“It’s been surreal,” Fox said. “If you’d have said this at the start of the year, I probably wouldn’t have believed you. But it’s been an amazing season, and I’m really proud of what I’ve done this year.”
In fact, Fox hardly ever complains.
He did not complain when his back started acting up at a pivotal moment of the season. He did not complain when his golf bag was lost by an airline just after the Open Championship. And he certainly did not whine at the lowest point of his year, when International captain Trevor Immelman ignored his solid credentials and picked three players ranked outside of Fox for the Presidents Cup matches.
Ian Keenan, Fox’s long-time manager with Wasserman, feels the origin of his client’s success story started with how painful the COVID-19 pandemic was for him and his family.
“New Zealand probably had the strictest protocols during the pandemic, and it was really difficult for Foxy, who is a devoted family man,” Keenan said. “He had his first child towards the end of 2020, and to mix his playing schedule with trips back home was very difficult.”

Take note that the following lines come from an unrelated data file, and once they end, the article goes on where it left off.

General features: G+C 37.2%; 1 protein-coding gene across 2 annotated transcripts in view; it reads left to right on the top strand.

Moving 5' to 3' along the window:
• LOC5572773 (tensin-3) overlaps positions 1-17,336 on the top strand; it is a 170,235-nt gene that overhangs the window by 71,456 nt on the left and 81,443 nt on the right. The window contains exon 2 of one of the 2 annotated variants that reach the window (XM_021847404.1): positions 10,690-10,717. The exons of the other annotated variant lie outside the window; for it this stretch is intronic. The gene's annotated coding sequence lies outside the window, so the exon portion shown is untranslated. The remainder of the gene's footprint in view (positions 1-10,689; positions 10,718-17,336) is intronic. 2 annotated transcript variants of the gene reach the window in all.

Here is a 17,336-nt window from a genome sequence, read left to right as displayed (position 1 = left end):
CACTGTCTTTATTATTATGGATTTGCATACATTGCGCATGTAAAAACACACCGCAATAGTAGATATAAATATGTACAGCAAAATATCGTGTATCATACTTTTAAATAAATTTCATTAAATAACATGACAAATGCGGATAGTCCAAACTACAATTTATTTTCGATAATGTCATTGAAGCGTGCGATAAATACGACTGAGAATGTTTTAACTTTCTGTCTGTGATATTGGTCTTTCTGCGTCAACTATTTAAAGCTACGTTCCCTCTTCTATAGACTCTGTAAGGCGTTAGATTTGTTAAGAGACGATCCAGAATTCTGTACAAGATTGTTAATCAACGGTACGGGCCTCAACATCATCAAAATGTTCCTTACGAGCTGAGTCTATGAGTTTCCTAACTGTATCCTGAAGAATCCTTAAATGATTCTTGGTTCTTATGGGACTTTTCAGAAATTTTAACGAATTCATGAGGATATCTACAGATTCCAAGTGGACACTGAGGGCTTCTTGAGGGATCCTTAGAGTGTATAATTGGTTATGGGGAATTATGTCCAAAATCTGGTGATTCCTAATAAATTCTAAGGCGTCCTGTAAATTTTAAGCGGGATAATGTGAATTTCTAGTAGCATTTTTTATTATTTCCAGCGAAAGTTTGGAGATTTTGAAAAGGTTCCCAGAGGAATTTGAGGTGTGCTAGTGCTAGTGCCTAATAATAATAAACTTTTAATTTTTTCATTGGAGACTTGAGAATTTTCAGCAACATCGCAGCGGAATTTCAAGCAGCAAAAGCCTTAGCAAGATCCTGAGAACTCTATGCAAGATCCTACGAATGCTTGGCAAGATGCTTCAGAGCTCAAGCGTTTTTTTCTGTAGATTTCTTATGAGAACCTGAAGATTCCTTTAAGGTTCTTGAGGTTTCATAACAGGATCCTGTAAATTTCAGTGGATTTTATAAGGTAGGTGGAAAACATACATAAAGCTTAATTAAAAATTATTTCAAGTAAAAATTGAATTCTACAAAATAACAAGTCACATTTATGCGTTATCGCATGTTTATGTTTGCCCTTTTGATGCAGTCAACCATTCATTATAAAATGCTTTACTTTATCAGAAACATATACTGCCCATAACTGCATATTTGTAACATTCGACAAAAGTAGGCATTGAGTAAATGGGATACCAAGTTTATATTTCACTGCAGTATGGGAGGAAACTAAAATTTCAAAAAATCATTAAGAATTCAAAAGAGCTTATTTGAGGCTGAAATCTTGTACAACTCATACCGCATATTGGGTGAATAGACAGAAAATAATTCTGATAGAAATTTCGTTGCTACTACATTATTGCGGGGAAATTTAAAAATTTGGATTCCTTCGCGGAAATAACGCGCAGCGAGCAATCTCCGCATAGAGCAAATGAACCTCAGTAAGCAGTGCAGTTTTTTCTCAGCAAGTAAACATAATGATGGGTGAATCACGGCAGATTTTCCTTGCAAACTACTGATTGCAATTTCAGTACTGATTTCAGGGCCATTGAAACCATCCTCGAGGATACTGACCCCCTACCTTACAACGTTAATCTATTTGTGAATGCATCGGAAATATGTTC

As if on cue, the live TV coverage of the DP World Tour Championship showed Fox arriving for his second round at the Jumeirah clubhouse with his 23-month-old daughter, Isabel, and wife, Anneke.
“We thought it was a good time to have a baby, but it turned out to be very tough on us,” Fox said. “The last couple of years have been very brutal. We have no support overseas. So, we opted for quarantine (14 days each time) four times in New Zealand over the last two years. Things were so bad, we had to go on a lottery to get a quarantine spot last year.
“It’s tough mentally when you are not sure whether you can head back home after a tournament, whether you will be able to see your wife and child for the next two to three months.”
Two things happened once the borders started opening: Fox felt an elevated sense of freedom, and a decision made in the middle of the pandemic started bearing fruit.
“During the pandemic, I started working with Jamie Gough,” Fox said of the South Africa-based swing coach. “I still have Marcus (Wheelhouse) as my coach, but he was stuck in New Zealand. Jamie is someone who travels a lot with the tour.
“The biggest thing with Jamie is having eyes on my game every week. I sort of used to go in waves a little bit. I’d find some form when Marcus came up and then tried to find something myself when he left, which I wasn’t very good at. Bringing Jamie made a massive difference. It never feels like I get too far off center line now. He kind of does regular maintenance of my swing.”